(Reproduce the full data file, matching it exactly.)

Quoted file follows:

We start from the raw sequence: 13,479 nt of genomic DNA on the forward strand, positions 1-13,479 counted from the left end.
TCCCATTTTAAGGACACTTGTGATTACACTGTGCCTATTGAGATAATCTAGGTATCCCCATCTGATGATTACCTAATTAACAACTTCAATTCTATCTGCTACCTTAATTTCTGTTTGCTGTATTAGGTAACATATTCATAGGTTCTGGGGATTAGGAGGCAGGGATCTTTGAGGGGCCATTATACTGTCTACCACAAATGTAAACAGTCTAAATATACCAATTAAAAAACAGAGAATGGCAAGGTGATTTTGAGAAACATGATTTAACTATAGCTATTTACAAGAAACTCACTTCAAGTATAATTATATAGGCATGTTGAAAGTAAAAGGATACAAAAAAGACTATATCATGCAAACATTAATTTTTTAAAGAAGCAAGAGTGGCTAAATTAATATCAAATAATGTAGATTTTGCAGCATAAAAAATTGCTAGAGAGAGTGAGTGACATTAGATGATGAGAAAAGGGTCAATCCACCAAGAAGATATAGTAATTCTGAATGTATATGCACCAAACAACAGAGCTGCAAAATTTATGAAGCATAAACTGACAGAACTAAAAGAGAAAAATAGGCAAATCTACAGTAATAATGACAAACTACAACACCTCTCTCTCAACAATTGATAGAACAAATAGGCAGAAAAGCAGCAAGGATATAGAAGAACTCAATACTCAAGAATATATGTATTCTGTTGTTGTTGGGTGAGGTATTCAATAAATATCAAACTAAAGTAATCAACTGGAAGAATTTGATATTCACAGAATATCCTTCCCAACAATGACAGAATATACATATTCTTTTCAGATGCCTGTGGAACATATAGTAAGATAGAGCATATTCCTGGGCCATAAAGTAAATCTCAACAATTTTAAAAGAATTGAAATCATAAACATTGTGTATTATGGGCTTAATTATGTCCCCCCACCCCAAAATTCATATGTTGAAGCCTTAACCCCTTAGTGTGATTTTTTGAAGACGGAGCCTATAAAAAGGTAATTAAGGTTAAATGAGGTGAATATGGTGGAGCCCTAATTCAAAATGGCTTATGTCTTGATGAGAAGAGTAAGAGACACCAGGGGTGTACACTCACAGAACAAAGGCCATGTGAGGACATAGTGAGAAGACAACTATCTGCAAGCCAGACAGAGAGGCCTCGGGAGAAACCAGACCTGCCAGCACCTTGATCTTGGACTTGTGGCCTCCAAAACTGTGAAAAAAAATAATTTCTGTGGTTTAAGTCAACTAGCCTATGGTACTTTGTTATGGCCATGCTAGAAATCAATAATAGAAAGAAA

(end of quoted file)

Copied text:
We start from the raw sequence: 13,479 nt of genomic DNA on the forward strand, positions 1-13,479 counted from the left end.
TCCCATTTTAAGGACACTTGTGATTACACTGTGCCTATTGAGATAATCTAGGTATCCCCATCTGATGATTACCTAATTAACAACTTCAATTCTATCTGCTACCTTAATTTCTGTTTGCTGTATTAGGTAACATATTCATAGGTTCTGGGGATTAGGAGGCAGGGATCTTTGAGGGGCCATTATACTGTCTACCACAAATGTAAACAGTCTAAATATACCAATTAAAAAACAGAGAATGGCAAGGTGATTTTGAGAAACATGATTTAACTATAGCTATTTACAAGAAACTCACTTCAAGTATAATTATATAGGCATGTTGAAAGTAAAAGGATACAAAAAAGACTATATCATGCAAACATTAATTTTTTAAAGAAGCAAGAGTGGCTAAATTAATATCAAATAATGTAGATTTTGCAGCATAAAAAATTGCTAGAGAGAGTGAGTGACATTAGATGATGAGAAAAGGGTCAATCCACCAAGAAGATATAGTAATTCTGAATGTATATGCACCAAACAACAGAGCTGCAAAATTTATGAAGCATAAACTGACAGAACTAAAAGAGAAAAATAGGCAAATCTACAGTAATAATGACAAACTACAACACCTCTCTCTCAACAATTGATAGAACAAATAGGCAGAAAAGCAGCAAGGATATAGAAGAACTCAATACTCAAGAATATATGTATTCTGTTGTTGTTGGGTGAGGTATTCAATAAATATCAAACTAAAGTAATCAACTGGAAGAATTTGATATTCACAGAATATCCTTCCCAACAATGACAGAATATACATATTCTTTTCAGATGCCTGTGGAACATATAGTAAGATAGAGCATATTCCTGGGCCATAAAGTAAATCTCAACAATTTTAAAAGAATTGAAATCATAAACATTGTGTATTATGGGCTTAATTATGTCCCCCCACCCCAAAATTCATATGTTGAAGCCTTAACCCCTTAGTGTGATTTTTTGAAGACGGAGCCTATAAAAAGGTAATTAAGGTTAAATGAGGTGAATATGGTGGAGCCCTAATTCAAAATGGCTTATGTCTTGATGAGAAGAGTAAGAGACACCAGGGGTGTACACTCACAGAACAAAGGCCATGTGAGGACATAGTGAGAAGACAACTATCTGCAAGCCAGACAGAGAGGCCTCGGGAGAAACCAGACCTGCCAGCACCTTGATCTTGGACTTGTGGCCTCCAAAACTGTGAAAAAAAATAATTTCTGTGGTTTAAGTCAACTAGCCTATGGTACTTTGTTATGGCCATGCTAGAAATCAATAATAGAAAGAAA